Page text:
**Example #2:** 1.08 x 10^{24} molecules of hydrogen gas react. How many grams of ammonia are produced?

**Solution:**

1) Write the balanced chemical equation:

N_{2}+ 3H_{2}---> 2NH_{3}

2) Convert molecules to moles:

1.08 x 10 ^{24}molecules H_{2}1 mol H _{2}–––––––––––––––––––– x ––––––––––––––––––––– x ––––––––– x –––––––––––– = answer 6.022 x 10 ^{23}molecules H_{2}

3) Create the molar ratio. It's between hydrogen and ammonia:

1.08 x 10 ^{24}molecules H_{2}1 mol H _{2}2 mol NH _{3}–––––––––––––––––––– x ––––––––––––––––––––– x ––––––––– x –––––––––––– = answer 6.022 x 10 ^{23}molecules H_{2}3 mol H _{2}

4) Determine grams of NH_{3} produced:

1.08 x 10 ^{24}molecules H_{2}1 mol H _{2}2 mol NH _{3}17.0307 g NH _{3}–––––––––––––––––––– x ––––––––––––––––––––– x ––––––––– x –––––––––––– = 20.36 g NH _{3}6.022 x 10 ^{23}molecules H_{2}3 mol H _{2}1 mol NH _{3}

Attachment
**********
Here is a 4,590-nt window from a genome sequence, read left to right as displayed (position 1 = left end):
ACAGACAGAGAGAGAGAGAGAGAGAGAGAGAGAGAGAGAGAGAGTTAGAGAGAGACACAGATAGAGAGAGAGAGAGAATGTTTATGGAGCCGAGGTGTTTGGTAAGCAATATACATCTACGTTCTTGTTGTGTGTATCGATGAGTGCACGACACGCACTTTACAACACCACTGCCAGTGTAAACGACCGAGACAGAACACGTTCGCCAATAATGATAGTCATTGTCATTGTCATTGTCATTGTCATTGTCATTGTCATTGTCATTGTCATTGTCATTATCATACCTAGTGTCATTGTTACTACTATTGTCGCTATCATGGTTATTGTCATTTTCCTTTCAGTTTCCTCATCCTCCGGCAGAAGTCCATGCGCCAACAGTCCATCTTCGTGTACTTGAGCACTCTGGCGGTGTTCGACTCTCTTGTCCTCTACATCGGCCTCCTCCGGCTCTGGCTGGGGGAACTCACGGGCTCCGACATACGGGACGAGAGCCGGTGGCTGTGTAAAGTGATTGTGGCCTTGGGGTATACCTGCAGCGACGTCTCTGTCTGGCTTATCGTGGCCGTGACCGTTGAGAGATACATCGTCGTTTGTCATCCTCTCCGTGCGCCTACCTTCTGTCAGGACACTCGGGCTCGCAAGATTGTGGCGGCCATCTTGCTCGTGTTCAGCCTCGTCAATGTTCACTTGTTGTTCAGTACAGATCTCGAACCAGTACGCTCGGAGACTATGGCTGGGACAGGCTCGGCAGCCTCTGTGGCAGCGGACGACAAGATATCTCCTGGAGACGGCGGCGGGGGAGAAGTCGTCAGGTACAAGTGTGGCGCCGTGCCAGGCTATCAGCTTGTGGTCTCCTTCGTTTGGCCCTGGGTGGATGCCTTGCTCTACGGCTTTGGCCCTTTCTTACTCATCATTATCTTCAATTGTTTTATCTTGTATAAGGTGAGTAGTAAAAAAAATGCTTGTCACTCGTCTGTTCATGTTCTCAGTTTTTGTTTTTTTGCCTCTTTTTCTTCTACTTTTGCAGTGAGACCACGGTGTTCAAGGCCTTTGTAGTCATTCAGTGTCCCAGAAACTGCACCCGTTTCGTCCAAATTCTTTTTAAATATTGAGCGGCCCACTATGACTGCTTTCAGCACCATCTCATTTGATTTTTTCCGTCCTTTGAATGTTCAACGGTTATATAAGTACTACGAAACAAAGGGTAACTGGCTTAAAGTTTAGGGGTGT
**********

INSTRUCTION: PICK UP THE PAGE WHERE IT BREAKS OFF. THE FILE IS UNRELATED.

**Example #3:** Water is formed according to the following chemical equation:

2H_{2}+ O_{2}---> 2H_{2}O

When 4.550 x 10^{24} molecules of water are formed, how many grams of oxygen were consumed?

**Solution:**

1) Here's the entire dimensional analysis set up:

4.550 x 10 ^{24}molecules H_{2}O1 mol H _{2}O1 mol O _{2}31.9994 g O _{2}––––––––––––––––––––––– x ––––––––––––––––––––––– x ––––––––– x ––––––––––– = 120.9 g O _{2}(to four sig figs)6.022 x 10 ^{23}molecules H_{2}O2 mol H _{2}O1 mol O _{2}(a) (b) (c) (d)

2) Notice that everything cancels on the diagonal: